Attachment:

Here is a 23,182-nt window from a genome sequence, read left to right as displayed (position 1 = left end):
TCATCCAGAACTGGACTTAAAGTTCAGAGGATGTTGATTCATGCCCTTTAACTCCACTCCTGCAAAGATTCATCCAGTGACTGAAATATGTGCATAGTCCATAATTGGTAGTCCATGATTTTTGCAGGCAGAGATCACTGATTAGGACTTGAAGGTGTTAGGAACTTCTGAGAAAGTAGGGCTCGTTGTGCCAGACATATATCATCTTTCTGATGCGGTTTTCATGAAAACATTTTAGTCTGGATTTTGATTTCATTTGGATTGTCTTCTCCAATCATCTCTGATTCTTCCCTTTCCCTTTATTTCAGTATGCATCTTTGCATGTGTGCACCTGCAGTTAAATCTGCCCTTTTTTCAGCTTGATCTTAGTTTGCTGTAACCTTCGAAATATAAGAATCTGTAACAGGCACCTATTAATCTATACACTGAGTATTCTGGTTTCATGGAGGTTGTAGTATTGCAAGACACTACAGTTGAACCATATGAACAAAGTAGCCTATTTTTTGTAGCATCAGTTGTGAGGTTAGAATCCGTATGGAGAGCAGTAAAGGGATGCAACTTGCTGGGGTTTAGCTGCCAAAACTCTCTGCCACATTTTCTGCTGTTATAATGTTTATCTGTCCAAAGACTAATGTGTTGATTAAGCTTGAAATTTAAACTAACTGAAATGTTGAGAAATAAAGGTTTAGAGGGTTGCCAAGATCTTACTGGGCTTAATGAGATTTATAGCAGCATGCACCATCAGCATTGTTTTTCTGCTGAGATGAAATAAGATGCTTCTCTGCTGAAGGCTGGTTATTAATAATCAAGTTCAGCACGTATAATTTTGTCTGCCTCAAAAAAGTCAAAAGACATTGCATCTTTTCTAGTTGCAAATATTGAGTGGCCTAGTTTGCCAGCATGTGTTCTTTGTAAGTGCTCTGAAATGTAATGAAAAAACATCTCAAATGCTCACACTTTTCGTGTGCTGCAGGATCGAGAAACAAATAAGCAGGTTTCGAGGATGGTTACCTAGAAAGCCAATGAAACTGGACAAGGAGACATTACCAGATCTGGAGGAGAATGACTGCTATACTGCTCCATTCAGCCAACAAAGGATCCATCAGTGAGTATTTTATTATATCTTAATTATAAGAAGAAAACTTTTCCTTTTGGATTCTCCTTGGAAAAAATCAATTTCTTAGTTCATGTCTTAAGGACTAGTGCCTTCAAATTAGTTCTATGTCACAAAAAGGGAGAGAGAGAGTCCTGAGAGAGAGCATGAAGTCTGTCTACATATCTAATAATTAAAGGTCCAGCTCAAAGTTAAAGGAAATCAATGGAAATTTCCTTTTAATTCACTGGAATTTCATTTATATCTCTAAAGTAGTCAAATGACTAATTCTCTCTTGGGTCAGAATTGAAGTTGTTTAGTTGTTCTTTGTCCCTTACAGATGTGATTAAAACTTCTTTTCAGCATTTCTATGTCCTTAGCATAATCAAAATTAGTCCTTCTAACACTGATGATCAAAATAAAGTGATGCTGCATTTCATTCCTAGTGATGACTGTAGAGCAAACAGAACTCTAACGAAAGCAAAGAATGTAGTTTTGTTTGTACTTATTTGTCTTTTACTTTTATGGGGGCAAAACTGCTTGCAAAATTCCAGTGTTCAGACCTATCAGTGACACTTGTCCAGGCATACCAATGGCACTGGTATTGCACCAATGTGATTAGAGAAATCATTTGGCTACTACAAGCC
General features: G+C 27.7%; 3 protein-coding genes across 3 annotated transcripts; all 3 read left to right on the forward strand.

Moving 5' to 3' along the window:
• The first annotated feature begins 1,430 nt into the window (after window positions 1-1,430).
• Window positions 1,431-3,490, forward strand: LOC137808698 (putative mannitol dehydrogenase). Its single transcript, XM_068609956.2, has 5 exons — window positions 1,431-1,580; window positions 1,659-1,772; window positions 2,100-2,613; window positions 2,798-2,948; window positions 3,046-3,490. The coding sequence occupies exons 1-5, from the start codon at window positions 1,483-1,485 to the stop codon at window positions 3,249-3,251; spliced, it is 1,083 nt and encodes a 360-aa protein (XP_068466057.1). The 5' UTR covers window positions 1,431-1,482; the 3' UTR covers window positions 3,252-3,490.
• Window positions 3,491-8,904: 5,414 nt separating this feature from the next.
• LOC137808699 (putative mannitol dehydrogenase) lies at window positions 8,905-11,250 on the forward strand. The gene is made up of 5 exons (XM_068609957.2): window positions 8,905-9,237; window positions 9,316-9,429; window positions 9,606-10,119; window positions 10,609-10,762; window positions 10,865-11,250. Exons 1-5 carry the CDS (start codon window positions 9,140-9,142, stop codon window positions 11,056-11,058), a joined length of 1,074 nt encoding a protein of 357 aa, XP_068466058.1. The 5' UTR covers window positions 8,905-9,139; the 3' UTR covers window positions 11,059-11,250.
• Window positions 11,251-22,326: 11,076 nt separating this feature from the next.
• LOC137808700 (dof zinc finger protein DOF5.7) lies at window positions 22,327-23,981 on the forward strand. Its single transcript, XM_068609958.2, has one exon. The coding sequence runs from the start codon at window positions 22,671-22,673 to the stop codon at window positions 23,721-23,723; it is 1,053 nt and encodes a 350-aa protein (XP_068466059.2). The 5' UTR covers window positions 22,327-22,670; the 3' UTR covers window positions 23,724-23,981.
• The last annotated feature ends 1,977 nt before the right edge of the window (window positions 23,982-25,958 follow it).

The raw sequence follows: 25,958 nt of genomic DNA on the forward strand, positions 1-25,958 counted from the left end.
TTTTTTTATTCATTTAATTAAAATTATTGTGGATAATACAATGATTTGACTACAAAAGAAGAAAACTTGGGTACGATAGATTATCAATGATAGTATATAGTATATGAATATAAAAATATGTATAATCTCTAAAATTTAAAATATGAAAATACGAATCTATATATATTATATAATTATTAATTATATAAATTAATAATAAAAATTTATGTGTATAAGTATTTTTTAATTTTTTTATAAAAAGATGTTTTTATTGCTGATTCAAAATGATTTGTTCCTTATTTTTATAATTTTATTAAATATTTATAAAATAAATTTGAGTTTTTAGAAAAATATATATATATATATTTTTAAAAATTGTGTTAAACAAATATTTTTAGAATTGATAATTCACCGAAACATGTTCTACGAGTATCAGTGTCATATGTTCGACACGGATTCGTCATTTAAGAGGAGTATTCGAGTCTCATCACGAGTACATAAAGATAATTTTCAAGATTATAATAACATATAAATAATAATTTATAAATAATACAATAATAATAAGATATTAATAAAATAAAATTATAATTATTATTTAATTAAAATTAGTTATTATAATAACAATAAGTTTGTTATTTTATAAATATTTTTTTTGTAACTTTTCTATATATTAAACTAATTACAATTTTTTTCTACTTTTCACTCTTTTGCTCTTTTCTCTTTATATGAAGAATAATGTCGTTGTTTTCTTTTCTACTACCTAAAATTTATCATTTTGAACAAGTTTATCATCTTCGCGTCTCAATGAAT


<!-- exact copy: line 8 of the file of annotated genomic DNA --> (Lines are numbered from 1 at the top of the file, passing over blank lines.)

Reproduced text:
• LOC137808699 (putative mannitol dehydrogenase) lies at window positions 8,905-11,250 on the forward strand. The gene is made up of 5 exons (XM_068609957.2): window positions 8,905-9,237; window positions 9,316-9,429; window positions 9,606-10,119; window positions 10,609-10,762; window positions 10,865-11,250. Exons 1-5 carry the CDS (start codon window positions 9,140-9,142, stop codon window positions 11,056-11,058), a joined length of 1,074 nt encoding a protein of 357 aa, XP_068466058.1. The 5' UTR covers window positions 8,905-9,139; the 3' UTR covers window positions 11,059-11,250.